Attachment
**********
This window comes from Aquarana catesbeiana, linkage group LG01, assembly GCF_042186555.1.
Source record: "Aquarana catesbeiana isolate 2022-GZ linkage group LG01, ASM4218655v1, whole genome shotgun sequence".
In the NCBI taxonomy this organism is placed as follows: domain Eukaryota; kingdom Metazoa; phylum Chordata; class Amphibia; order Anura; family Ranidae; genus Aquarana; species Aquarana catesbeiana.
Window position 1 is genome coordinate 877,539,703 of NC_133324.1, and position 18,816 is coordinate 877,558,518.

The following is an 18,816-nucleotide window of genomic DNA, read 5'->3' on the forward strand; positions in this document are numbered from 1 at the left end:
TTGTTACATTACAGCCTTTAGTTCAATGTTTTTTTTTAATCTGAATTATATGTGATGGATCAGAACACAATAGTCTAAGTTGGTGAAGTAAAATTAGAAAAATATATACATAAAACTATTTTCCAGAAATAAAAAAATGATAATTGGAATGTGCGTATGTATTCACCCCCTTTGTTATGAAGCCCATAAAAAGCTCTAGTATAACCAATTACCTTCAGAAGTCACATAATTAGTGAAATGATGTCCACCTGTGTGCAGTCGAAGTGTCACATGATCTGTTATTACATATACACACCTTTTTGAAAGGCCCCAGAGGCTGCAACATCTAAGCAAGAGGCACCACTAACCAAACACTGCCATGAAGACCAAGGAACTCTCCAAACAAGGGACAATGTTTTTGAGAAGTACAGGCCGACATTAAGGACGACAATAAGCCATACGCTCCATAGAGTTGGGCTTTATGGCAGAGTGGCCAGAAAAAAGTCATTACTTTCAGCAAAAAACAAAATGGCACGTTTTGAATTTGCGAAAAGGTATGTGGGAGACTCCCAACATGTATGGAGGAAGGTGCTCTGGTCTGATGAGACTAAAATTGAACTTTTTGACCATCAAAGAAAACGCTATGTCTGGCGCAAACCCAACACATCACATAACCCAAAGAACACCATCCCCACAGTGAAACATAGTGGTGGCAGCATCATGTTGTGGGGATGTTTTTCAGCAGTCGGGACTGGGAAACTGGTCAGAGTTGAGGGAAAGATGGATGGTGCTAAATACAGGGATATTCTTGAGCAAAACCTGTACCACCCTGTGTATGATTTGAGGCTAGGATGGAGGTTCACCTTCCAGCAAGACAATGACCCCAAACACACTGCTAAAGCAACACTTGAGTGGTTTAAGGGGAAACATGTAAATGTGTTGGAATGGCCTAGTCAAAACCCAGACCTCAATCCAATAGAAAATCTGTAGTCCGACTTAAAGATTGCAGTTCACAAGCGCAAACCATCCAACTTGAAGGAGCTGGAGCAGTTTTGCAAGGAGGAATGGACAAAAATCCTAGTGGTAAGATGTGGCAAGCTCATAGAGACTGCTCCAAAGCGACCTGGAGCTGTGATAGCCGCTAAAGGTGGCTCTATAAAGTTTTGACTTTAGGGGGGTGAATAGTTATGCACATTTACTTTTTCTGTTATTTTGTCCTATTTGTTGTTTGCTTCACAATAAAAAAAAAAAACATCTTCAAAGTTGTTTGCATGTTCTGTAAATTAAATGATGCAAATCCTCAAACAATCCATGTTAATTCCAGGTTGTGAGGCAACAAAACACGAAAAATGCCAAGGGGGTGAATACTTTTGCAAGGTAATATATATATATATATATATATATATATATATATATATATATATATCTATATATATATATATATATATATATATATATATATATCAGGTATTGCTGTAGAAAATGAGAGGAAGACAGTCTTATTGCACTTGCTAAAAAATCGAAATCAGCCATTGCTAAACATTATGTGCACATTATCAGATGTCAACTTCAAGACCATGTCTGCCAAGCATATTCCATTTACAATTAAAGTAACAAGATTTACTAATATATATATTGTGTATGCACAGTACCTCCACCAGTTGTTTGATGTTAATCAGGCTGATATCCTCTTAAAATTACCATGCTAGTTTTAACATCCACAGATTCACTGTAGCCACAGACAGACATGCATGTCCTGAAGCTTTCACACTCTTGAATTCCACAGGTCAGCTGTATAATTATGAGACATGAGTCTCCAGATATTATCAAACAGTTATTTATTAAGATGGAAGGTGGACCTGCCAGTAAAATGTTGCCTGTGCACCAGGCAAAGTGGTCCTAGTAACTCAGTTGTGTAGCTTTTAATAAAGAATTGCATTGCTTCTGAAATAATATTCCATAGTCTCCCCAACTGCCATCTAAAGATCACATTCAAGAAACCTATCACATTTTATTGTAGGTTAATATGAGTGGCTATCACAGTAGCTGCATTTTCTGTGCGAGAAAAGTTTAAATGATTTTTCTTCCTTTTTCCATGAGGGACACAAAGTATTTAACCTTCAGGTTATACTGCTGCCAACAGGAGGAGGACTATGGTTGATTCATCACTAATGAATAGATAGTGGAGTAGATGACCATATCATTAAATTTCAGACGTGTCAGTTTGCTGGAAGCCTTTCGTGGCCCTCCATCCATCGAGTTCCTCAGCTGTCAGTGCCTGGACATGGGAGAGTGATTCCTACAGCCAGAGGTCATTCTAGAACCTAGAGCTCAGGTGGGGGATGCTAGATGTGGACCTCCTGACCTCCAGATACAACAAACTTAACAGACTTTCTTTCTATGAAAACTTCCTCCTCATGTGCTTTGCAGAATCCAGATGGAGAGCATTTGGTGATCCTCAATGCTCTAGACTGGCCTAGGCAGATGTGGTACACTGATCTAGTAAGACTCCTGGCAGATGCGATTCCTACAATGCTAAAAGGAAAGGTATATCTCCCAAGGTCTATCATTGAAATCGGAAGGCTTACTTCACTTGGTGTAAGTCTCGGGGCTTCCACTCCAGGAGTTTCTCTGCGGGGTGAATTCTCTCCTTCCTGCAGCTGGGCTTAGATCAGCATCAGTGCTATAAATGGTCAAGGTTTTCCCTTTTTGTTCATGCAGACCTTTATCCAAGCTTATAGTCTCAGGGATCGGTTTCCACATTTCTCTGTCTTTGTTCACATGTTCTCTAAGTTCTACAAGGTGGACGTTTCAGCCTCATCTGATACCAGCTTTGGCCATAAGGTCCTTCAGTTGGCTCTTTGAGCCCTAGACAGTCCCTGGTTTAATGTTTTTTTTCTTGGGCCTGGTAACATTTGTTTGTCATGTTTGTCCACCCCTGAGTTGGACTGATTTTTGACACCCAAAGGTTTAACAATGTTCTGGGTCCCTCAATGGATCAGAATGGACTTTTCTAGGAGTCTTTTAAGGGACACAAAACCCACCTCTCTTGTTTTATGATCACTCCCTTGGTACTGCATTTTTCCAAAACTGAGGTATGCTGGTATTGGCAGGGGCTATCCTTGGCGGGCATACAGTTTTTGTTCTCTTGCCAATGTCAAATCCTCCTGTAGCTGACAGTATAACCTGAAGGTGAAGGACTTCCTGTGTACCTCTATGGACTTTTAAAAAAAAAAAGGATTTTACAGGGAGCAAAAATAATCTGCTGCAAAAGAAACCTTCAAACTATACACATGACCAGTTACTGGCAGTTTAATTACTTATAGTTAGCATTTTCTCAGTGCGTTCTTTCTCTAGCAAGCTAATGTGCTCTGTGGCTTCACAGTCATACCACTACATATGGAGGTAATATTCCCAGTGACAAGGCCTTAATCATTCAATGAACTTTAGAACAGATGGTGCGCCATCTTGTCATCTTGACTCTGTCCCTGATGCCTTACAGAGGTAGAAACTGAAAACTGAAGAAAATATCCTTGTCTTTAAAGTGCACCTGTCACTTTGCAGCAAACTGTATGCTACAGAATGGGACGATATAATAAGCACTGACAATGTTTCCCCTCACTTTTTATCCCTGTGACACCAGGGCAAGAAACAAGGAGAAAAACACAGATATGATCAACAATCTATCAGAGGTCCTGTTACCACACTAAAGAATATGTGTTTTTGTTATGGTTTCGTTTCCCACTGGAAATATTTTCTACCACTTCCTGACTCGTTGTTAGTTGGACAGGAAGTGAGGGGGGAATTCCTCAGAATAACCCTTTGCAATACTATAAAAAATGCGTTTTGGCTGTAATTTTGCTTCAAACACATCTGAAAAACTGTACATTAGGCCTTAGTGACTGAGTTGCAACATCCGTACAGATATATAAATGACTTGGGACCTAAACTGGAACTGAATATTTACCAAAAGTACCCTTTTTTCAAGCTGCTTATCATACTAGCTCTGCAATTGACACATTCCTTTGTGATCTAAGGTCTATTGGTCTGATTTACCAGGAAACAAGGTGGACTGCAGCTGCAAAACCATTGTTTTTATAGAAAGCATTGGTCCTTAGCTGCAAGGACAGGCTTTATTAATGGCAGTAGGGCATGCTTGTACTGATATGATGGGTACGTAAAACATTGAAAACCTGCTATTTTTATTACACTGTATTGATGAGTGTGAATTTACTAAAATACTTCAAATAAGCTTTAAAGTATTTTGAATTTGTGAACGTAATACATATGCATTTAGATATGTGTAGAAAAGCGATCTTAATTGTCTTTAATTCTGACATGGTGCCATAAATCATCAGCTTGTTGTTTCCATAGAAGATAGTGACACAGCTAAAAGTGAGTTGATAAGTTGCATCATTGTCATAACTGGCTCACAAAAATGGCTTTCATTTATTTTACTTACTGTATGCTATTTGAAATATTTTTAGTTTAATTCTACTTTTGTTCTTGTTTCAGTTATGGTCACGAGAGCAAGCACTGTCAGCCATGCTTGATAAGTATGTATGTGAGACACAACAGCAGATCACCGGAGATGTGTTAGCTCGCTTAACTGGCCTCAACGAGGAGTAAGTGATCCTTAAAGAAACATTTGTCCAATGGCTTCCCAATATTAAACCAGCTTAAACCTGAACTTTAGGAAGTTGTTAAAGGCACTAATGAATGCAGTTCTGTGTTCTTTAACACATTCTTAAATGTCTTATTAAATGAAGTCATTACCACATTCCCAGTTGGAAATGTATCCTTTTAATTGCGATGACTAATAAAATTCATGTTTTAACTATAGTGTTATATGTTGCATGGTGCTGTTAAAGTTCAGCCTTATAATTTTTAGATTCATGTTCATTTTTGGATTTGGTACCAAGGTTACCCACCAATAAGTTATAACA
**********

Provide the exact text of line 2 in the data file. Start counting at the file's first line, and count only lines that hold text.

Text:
Source record: "Aquarana catesbeiana isolate 2022-GZ linkage group LG01, ASM4218655v1, whole genome shotgun sequence".